New York’s Office of the Medicaid Inspector General exists to “to enhance the integrity of the New York State Medicaid program by preventing and detecting fraudulent, abusive, and wasteful practices within the Medicaid program and recovering improperly expended Medicaid funds while promoting a high quality of patient care.” It was established as an autonomous entity within the New York State Department of Health, consisting within its organizational structure the following offices:
- Agency Coordination and Communications
- Bureau of Compliance
- Bureau of Quality Control and Risk Management
- Division of Administration
- Division of Medicaid Audit
- Division of Medicaid Investigations
- Division of System Utilization and Review
- Office of Counsel
These offices make up the OMIG’s Business Line Teams tasked to look into the processes and operations of healthcare-related industries and services including and oversee:
- Delivery System Reform Incentive Payment Program
- Home and Community Care Services
- Hospital and Outpatient Services
- Managed Care
- Managed Long Term Care
- Medical Services in an Educational Setting
- Mental Health, Chemical Dependence, and Developmental Disabilities Services
- Pharmacy and Durable Medical Equipment
- Physicians, Dentists, and Laboratories
- Residential Health Care Facilities
In order to efficiently mobilize its mission, the New York OMIG conducts and supervises all prevention, detection, audit, and investigation efforts in coordination with the following offices:
- Department of Health
- Office of Mental Health
- Office for People With Developmental Disabilities
- Office of Alcoholism and Substance Abuse Services
- Office of Temporary and Disability Assistance
- Office of Children and Family Services
- Justice Center for Protection of People with Developmental Disabilities
- Department of Education
Also, the Medicaid Inspector General and the Attorney General’s Medicaid Fraud and Control Unit (MFCU) work closely to further empower the existing partnerships with local and federal law enforcement agencies.
Examples of fraudulent activities which the New York OMIG is consistently on the lookout for include the following:
- Billing for Medicaid services that were not provided
- Giving out, or billing for, unnecessary services
- Selling prescriptions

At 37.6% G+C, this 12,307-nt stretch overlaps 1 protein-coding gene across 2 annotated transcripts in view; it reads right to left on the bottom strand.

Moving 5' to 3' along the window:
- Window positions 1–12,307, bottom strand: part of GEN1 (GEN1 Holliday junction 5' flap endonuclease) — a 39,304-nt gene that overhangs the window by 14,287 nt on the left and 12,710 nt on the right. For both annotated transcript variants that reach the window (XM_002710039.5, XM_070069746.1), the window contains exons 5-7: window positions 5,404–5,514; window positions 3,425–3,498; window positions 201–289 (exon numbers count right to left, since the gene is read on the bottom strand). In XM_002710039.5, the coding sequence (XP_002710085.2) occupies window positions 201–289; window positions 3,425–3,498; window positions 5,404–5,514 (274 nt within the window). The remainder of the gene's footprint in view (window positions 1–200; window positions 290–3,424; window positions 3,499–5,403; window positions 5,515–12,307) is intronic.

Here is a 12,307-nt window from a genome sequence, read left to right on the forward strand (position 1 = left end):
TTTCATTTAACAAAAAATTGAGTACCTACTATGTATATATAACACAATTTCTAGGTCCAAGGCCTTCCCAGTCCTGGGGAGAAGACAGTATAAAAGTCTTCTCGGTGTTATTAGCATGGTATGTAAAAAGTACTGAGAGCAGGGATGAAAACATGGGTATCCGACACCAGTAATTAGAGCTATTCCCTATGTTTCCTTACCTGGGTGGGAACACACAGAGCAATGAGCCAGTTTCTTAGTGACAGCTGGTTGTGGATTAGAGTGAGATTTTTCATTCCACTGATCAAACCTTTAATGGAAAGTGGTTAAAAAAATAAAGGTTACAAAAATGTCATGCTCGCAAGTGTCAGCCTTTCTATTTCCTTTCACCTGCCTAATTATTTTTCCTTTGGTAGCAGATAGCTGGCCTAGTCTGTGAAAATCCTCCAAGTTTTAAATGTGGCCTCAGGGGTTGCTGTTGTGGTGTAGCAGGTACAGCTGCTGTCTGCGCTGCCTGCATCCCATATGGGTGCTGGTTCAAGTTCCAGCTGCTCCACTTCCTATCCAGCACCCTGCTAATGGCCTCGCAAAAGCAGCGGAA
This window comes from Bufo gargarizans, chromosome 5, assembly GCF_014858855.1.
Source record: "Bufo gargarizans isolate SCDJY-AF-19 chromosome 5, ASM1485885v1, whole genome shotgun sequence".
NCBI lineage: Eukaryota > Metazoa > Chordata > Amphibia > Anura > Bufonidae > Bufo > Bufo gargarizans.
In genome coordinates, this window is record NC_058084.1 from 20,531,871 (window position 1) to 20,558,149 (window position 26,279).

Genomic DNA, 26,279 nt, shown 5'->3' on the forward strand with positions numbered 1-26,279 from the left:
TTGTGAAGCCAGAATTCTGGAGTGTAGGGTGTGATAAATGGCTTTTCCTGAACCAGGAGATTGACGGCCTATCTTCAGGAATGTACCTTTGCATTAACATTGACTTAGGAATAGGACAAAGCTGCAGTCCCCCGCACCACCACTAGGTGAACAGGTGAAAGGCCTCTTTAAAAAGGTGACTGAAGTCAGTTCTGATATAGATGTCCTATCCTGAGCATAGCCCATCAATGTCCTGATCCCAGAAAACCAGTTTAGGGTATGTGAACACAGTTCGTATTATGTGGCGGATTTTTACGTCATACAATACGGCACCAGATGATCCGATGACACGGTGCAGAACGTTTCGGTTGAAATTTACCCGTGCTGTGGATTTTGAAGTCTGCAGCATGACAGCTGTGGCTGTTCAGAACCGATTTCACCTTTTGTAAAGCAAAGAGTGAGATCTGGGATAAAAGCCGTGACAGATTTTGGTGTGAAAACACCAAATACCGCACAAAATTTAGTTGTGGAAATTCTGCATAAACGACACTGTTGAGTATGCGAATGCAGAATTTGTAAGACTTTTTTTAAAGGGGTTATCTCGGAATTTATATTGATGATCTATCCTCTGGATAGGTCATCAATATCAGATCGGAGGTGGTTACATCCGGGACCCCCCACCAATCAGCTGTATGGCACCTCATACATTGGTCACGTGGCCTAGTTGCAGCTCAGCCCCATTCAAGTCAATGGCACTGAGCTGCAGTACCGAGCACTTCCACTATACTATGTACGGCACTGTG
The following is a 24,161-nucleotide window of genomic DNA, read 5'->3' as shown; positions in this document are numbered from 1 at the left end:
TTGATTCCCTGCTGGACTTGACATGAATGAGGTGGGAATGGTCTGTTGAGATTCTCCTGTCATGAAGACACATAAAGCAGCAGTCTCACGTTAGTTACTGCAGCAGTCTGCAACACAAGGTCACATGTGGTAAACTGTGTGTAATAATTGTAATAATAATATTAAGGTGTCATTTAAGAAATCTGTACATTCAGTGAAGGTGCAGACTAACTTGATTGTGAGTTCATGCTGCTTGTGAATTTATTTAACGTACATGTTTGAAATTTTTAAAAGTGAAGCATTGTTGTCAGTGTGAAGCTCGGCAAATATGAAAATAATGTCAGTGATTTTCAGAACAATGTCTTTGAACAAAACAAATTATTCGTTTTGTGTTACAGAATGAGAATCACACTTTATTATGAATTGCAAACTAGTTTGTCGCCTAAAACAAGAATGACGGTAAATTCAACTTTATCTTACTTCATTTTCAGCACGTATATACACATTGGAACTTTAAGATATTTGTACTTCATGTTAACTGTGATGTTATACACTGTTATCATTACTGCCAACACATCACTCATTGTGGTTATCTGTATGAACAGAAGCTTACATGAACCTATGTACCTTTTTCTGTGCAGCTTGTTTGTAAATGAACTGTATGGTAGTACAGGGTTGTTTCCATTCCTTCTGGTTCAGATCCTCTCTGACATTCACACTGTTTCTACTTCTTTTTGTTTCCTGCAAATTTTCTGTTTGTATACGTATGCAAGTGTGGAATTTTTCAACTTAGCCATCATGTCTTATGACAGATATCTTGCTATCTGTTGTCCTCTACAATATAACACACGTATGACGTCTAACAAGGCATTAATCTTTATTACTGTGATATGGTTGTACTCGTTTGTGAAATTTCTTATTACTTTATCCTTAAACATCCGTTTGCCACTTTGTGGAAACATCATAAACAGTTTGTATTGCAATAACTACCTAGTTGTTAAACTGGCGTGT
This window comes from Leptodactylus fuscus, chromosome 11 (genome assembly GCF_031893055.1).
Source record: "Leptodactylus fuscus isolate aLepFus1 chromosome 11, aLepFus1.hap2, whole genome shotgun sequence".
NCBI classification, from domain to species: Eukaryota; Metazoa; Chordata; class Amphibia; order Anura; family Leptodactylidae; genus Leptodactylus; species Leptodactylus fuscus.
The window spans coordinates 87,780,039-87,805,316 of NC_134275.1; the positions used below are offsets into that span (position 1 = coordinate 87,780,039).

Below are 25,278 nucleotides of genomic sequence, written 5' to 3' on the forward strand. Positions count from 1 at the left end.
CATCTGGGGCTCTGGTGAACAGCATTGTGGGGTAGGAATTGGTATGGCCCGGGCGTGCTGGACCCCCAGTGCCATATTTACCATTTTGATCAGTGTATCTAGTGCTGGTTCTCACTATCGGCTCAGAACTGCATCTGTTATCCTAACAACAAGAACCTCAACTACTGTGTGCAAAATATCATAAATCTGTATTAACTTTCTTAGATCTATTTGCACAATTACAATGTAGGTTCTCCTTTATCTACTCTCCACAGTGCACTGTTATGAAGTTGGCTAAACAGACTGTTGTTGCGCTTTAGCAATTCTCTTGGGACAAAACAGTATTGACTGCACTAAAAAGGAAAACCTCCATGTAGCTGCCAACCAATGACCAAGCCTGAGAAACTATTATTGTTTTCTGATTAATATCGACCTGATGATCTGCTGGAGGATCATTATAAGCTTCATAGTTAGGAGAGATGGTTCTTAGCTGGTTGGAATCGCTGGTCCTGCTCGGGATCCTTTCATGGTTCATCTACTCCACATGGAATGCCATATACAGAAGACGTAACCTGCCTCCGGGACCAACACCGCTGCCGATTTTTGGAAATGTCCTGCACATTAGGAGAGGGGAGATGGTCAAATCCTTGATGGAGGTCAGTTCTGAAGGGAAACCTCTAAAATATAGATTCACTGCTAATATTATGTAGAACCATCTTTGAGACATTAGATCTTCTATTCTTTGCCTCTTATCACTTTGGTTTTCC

- Ordering unnecessary tests
- Giving money or presents to consumers in return for agreeing to get medical care from someone
- Lending a Medicaid Identification card to another person;
- Forging or altering a prescription or fiscal order;
- Using multiple Medicaid ID cards;
- Intentionally receiving duplicative, excessive, contraindicated, or conflicting health care services or supplies; and
- Re-selling items provided by the Medicaid program.
Some New York State OIG Exclusion facts:
- 178 exclusions during 2015 (that’s more than 10% less than 2014 which had 200 total exclusions)
- OIG exclusions in NY include among others:
- Conviction of program-related crimes.
- Conviction relating to patient abuse or neglect
- Felony conviction relating to health care fraud
- Felony conviction relating to controlled substance
- Specialties that were excluded include among others:
- Pharmacy technician
- Ambulance companies
- Skilled Nursing
- 761 OIG exclusions in the State of New York over the years 2011-2015
- 639 total OIG exclusions in the State of NY from the years 2006-2010 which is about 15% less than the following 5 years. Does this mean that the OIG is more on top of the situation and handling all of this better? Does this mean that healthcare & medicaid fraud is getting worse?
To report suspected fraud, or for self-disclosure:
please report it via the internet
- or call toll free:
Reports should include the following details:
- Nature of suspected fraudulent activity
- Details such as: Who is involved; when it occurred; whether there are witnesses to the misconduct.
Anonymous reports are welcome although the New York Office of the Medicaid Inspector General (OMIG) encourages that whistleblowers agree to identify themselves should the case require further questions be answered.
To file fraud allegations, follow the instructions on this link:
For more on state medicare and medicaid exclusions visit our OIG Exclusion list and State exclusion database page here.
To learn more about State Medicaid compliance, visit our MEDICAID PROVIDER EXCLUSION LIST page.